December 5, 2016

Law enforcement board to review how shootings by police officers are investigated

Screenshot of Albuquerque Police Department video of the shooting of James Boyd.

Attorney General Hector Balderas, who also chairs the New Mexico Law Enforcement Academy Board, appointed a group to look into the policies and procedures behind investigations into shootings by police officers and use of force incidents in the state.

The announcement of the review by a new subcommittee of the board came hours before a mistrial in South Carolina, where police officer shot Michael Slager shot Walter Scott, a black man, in the back as Scott ran away. Scott died.

The April 4, 2015 incident was caught on video and quickly made news around the country after it happened.

“Officer-involved shootings can have devastating consequences for both the civilian and law enforcement communities,” Balderas said in a statement.

He said his office has been studying the issue, including the methodologies of investigating such shootings in other states, for over a year.

“We believe that following an incident, officers, families, and the public deserve a process they can trust, starting with the investigation,” Balderas said. “Good investigations depend on sound, consistent policies, and that is why I called for this review.”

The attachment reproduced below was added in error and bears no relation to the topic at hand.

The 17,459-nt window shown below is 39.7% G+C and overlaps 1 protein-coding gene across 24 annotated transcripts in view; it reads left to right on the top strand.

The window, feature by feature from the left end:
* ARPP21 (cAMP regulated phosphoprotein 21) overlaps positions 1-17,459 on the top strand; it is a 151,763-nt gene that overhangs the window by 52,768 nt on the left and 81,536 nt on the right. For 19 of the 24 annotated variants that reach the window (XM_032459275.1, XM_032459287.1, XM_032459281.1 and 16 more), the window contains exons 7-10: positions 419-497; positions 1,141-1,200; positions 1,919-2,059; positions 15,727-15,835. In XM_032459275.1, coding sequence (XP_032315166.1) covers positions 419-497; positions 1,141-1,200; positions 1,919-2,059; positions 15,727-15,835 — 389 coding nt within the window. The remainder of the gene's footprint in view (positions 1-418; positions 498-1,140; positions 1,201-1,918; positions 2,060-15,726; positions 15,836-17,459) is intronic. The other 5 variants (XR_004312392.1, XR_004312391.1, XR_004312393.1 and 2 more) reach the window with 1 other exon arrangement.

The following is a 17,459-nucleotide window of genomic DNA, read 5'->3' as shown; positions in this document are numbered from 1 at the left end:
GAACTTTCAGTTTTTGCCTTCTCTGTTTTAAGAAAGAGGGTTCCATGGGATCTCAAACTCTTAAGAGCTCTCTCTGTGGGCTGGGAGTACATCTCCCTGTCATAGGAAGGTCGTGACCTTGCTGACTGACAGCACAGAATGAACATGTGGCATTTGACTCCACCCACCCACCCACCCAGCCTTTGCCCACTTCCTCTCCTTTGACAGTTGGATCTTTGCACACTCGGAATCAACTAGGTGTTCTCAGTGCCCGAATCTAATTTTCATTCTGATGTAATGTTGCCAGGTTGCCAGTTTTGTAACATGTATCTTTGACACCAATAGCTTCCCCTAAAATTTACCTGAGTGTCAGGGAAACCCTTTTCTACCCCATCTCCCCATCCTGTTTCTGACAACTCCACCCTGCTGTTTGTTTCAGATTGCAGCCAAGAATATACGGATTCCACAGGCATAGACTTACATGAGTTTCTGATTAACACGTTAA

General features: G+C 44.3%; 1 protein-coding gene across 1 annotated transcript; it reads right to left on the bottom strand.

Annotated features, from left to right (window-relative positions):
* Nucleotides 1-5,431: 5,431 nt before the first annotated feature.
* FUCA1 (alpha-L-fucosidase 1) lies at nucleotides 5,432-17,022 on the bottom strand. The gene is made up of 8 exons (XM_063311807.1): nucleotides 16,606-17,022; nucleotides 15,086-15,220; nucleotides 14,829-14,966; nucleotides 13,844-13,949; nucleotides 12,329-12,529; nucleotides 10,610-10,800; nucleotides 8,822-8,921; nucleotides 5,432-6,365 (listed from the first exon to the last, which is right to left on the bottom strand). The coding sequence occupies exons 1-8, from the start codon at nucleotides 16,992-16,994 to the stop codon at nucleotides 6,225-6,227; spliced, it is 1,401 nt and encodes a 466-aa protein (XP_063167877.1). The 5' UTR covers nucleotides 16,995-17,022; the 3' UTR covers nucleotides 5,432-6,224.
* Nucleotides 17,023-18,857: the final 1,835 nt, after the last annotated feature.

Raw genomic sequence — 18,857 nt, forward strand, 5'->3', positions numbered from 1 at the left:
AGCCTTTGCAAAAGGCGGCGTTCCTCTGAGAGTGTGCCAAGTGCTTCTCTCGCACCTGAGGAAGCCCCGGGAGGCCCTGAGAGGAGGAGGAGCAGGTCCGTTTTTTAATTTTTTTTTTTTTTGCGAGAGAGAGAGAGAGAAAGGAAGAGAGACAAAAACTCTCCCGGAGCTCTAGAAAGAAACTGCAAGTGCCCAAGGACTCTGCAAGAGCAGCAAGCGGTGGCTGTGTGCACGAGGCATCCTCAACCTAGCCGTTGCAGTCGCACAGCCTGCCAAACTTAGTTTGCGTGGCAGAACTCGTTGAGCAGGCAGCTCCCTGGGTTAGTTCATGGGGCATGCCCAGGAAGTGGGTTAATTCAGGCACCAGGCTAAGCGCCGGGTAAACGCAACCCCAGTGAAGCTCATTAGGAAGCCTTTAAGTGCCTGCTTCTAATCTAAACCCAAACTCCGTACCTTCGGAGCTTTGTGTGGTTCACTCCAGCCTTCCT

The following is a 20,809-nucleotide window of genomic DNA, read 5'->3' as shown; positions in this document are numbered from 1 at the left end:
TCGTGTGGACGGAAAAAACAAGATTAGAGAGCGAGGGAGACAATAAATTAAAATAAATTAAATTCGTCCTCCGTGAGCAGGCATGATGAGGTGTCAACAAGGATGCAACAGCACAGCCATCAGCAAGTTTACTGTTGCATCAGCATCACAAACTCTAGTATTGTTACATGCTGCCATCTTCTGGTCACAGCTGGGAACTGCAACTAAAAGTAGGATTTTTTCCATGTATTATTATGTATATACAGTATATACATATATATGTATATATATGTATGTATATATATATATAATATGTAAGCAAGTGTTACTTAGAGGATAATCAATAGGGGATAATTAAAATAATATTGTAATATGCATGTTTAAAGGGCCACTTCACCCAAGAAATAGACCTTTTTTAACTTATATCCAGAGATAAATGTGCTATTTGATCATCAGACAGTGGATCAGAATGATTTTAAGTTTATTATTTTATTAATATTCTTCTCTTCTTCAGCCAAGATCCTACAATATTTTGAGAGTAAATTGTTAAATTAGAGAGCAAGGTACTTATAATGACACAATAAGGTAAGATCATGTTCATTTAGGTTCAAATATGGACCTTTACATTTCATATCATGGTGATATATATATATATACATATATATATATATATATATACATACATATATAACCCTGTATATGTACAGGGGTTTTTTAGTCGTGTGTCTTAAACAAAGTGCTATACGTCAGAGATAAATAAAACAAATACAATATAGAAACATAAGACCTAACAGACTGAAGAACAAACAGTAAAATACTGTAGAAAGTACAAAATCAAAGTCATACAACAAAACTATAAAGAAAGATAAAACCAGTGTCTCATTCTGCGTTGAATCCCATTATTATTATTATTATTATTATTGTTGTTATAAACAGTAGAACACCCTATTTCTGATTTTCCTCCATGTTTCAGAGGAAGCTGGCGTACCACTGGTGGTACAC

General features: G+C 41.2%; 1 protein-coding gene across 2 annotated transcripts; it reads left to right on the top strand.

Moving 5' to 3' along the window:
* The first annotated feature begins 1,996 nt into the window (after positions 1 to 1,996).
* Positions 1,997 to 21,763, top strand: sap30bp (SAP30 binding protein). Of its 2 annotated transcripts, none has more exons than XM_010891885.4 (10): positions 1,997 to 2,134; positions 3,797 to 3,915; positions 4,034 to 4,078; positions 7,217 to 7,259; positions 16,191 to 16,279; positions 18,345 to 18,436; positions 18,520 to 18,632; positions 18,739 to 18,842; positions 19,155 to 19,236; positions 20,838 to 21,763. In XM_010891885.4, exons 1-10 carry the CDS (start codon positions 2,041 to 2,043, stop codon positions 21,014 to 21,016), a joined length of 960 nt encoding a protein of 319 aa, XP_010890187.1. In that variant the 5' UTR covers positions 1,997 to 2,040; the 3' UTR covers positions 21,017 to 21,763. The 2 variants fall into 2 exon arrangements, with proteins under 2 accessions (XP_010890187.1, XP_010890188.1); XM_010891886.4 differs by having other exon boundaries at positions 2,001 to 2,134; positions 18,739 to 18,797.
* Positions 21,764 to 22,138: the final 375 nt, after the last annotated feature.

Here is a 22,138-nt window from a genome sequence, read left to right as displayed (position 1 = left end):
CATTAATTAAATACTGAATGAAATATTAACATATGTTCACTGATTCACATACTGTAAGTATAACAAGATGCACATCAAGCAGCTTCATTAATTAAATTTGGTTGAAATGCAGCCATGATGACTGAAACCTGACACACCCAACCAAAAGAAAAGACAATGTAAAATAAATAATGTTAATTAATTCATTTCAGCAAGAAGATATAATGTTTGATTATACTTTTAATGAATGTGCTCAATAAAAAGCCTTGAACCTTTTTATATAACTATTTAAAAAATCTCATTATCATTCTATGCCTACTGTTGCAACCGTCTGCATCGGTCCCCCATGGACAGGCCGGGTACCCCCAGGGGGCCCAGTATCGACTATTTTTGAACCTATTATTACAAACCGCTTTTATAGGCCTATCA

The AG’s office says the review will include over 190 law enforcement agencies in the state.

New Mexico recently saw a high-profile case involving two police officers charged with murder of a homeless camper. The camper, James Boyd, was shot and killed by Albuquerque Police officers Keith Sandy and Dominique Perez.

The jury could not come to a decision on 2nd degree murder charges. Special prosecutor Randi McGinn dropped the charges against Perez, but the murder charge against Sandy could be re-filed by the incoming district attorney, Raul Torrez.

A recent investigation by the Santa Fe New Mexican and New Mexico In Depth examined the handling of the Boyd case and the conflicts of interest inherent in investigating shootings by on-duty police officers.

“This statewide review is the first step in what must be a multi-faceted and collaborative process that involves the input of all affected parties,” Balderas said. “There is no simple way to address this critical public safety issue, and I am committed to promoting consistent processes that advance integrity and transparency across New Mexico law enforcement agencies.”

The members of the board are New Mexico State Police chief Pete Kassetas, Elisabeth L. Miller, Ph.D., Kelly Burnham and Ramah Navajo Department of Public Safety Chief Darren Soland. Miller and Burnham and citizen board members.